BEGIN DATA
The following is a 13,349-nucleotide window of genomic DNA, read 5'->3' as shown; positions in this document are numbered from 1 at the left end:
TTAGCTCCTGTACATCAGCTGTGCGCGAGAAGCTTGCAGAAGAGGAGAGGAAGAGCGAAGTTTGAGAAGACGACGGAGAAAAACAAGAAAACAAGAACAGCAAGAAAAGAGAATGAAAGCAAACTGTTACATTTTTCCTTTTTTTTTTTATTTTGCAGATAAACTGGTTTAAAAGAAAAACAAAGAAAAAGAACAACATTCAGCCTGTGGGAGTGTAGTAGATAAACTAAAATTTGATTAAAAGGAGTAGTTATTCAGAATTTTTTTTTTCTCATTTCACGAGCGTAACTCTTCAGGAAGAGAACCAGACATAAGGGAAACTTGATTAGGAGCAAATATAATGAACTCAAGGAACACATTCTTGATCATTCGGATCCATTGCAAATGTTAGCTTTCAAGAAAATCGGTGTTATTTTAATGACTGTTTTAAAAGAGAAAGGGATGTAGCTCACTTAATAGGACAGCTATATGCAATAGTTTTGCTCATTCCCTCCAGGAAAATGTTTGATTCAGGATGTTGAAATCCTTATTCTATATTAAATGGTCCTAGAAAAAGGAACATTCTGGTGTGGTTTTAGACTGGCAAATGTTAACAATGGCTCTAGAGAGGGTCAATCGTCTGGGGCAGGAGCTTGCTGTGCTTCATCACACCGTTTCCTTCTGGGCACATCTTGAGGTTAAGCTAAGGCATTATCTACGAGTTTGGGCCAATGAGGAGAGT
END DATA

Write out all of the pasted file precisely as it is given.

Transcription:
The following is a 13,349-nucleotide window of genomic DNA, read 5'->3' as shown; positions in this document are numbered from 1 at the left end:
TTAGCTCCTGTACATCAGCTGTGCGCGAGAAGCTTGCAGAAGAGGAGAGGAAGAGCGAAGTTTGAGAAGACGACGGAGAAAAACAAGAAAACAAGAACAGCAAGAAAAGAGAATGAAAGCAAACTGTTACATTTTTCCTTTTTTTTTTTATTTTGCAGATAAACTGGTTTAAAAGAAAAACAAAGAAAAAGAACAACATTCAGCCTGTGGGAGTGTAGTAGATAAACTAAAATTTGATTAAAAGGAGTAGTTATTCAGAATTTTTTTTTTCTCATTTCACGAGCGTAACTCTTCAGGAAGAGAACCAGACATAAGGGAAACTTGATTAGGAGCAAATATAATGAACTCAAGGAACACATTCTTGATCATTCGGATCCATTGCAAATGTTAGCTTTCAAGAAAATCGGTGTTATTTTAATGACTGTTTTAAAAGAGAAAGGGATGTAGCTCACTTAATAGGACAGCTATATGCAATAGTTTTGCTCATTCCCTCCAGGAAAATGTTTGATTCAGGATGTTGAAATCCTTATTCTATATTAAATGGTCCTAGAAAAAGGAACATTCTGGTGTGGTTTTAGACTGGCAAATGTTAACAATGGCTCTAGAGAGGGTCAATCGTCTGGGGCAGGAGCTTGCTGTGCTTCATCACACCGTTTCCTTCTGGGCACATCTTGAGGTTAAGCTAAGGCATTATCTACGAGTTTGGGCCAATGAGGAGAGT